School Police Cruiser

If you have an emergency, please call 911. School police can be reached at 410-396-8588 or 410-396-8589.

Beyond the Badge: Corporal Betty Covington

Corporal Betty Covington has served as a City Schools Police Officer for 25 years. She hosted a Black History Mens Panel this past February as part of her larger work in Baltimore, focused on connecting students with career opportunities. Take a look at how she pours into her community from her seat.

Chief of Police selection process

Baltimore City Public Schools is working to identify a new Chief of the City School Police force. The school system will engage with a variety of stakeholders, including members of the police force, students, staff, families, and community organizations, to outline the traits of a successful candidate.

To aid its work, City Schools has retained the support of Public Sector Search & Consulting. View the job description here. A brochure for the position will be posted here soon. 

The selection process includes a series of focus groups with stakeholders, interviews with district leaders, credential reviews, and background checks. The final hiring decision will be made by the Chief Executive Officer, with a notification to the Board of School Commissioners. 

Two school police officers pose for picture for national night out

We want your feedback!

There is still time to provide input on the School Police Chief search. Please complete this survey, which will be open until Friday, March 15. The information you provide will be used to develop a candidate profile and focus recruitment and screening efforts.

Anticipated Timeline

 Baltimore City Public Schools will work closely with Public Sector Search and Consulting (PSSC) to identify the next Chief of School Police. PSSC will source, recruit, and vet qualified candidates prior to City Schools initiating an interview process. Due to the unique nature of this position, there will be a greater volume of stakeholder engagement to develop the candidate profile than in typical search and selection processes for other roles at City Schools. 

Stakeholder Engagement

January - February

  1. Engage key stakeholders to understand their experience with School Police and collect their recommendations for what they hope to see in the next Chief of School Police. This is for feedback purposes, to inform the creation of the candiate profile.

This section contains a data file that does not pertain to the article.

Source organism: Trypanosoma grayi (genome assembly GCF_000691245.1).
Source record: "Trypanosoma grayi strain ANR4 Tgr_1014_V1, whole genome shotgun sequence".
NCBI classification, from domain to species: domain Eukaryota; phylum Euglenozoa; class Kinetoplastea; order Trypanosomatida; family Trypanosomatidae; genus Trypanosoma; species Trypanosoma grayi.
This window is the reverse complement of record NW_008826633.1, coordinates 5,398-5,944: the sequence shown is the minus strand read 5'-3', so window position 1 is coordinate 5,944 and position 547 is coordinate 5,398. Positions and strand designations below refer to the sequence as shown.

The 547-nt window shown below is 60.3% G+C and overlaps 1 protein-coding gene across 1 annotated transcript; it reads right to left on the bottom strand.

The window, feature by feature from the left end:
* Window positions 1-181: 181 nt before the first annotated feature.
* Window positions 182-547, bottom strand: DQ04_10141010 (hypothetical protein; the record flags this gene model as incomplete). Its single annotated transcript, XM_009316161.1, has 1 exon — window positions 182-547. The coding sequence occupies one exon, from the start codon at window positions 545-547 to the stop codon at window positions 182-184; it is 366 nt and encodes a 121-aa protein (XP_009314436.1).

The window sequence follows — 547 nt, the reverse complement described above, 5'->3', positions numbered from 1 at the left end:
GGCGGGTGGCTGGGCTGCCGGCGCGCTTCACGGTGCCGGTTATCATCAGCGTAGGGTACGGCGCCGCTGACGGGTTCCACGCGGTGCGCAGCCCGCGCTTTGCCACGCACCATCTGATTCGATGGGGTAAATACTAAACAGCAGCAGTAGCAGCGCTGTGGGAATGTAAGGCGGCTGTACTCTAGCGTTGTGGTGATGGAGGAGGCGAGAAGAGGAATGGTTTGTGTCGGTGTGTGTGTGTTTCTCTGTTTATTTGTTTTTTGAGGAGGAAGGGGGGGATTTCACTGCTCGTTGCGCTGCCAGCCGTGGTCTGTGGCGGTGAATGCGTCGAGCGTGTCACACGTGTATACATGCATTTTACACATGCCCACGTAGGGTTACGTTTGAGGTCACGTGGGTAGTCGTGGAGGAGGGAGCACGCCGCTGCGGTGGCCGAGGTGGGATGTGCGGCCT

2. Student, School Staff, School Police, and Family and Community Focus Groups 

Candidate Cultivation & Review


  1.  Public Sector Search and Consulting will use the information gathered during Stakeholder Engagement to develop a candidate profile. The candidate profile will be used to focus recruitment efforts and screen applicants. 

Interview Process

April - May

  1. Preliminary interview with Public Sector Search and Consulting.
    2. Interviews with district leaders. 



  1. Reference, background, and credential checks.

  2. CEO makes hiring decision, considering stakeholder input.

  3. Board notification.

Baltimore City School Police ensure that students and staff have safe, secure environments for teaching and learning.

In addition to patrolling, responding to calls, and investigating offenses, police officers counsel students, de-escalate conflict, advise school staff on security issues, and provide information to parents. They also work to build relationships and the community at their schools, where they act as mentors, sponsor safety patrols, visit 3rd-grade classrooms with McGruff, the crime-fighting dog to teach about saying no to drugs and gangs, and take small groups of students to "Shop with a Cop" for holiday gifts. From personal relationships founded on trust, school communities grow into supportive, respectful, and positive places where staff and students thrive.


According to Maryland law, the Baltimore City School Police Force is the primary agency responsible for policing property owned, leased, and operated or controlled by Baltimore City Public Schools, and its school police officers have all the powers of any peace or police officer in the state. They receive the same basic academy training as Baltimore City police officers.

To better serve the City Schools community, the School Police Force has a “concurrent jurisdiction agreement” with the Baltimore Police Department, which gives school police the authority to enforce the law within the limits of the City of Baltimore. This means that, while the School Police Force's primary jurisdiction is school property, as first responders, school police officers have a responsibility to take action when necessary to restore order and can make arrests anywhere within the Baltimore city limits.


The Civilian Review Board of Baltimore City is an independent agency where the public can issue a complaint against officers of various law enforcement units.

Youth and School Police Complaints
Learn more about the process

General orders

General Orders approved by the Baltimore City Board of School Commissioners on June 12, 2018, with additional revisions to certain General Orders approved on September 27, 2022.

The following items represent the published directives and expectations for the Baltimore City School Police. Adapted from multiple sources, they are focused and designed to ensure integrity and professionalism from all personnel within the department. (All links open PDF documents.)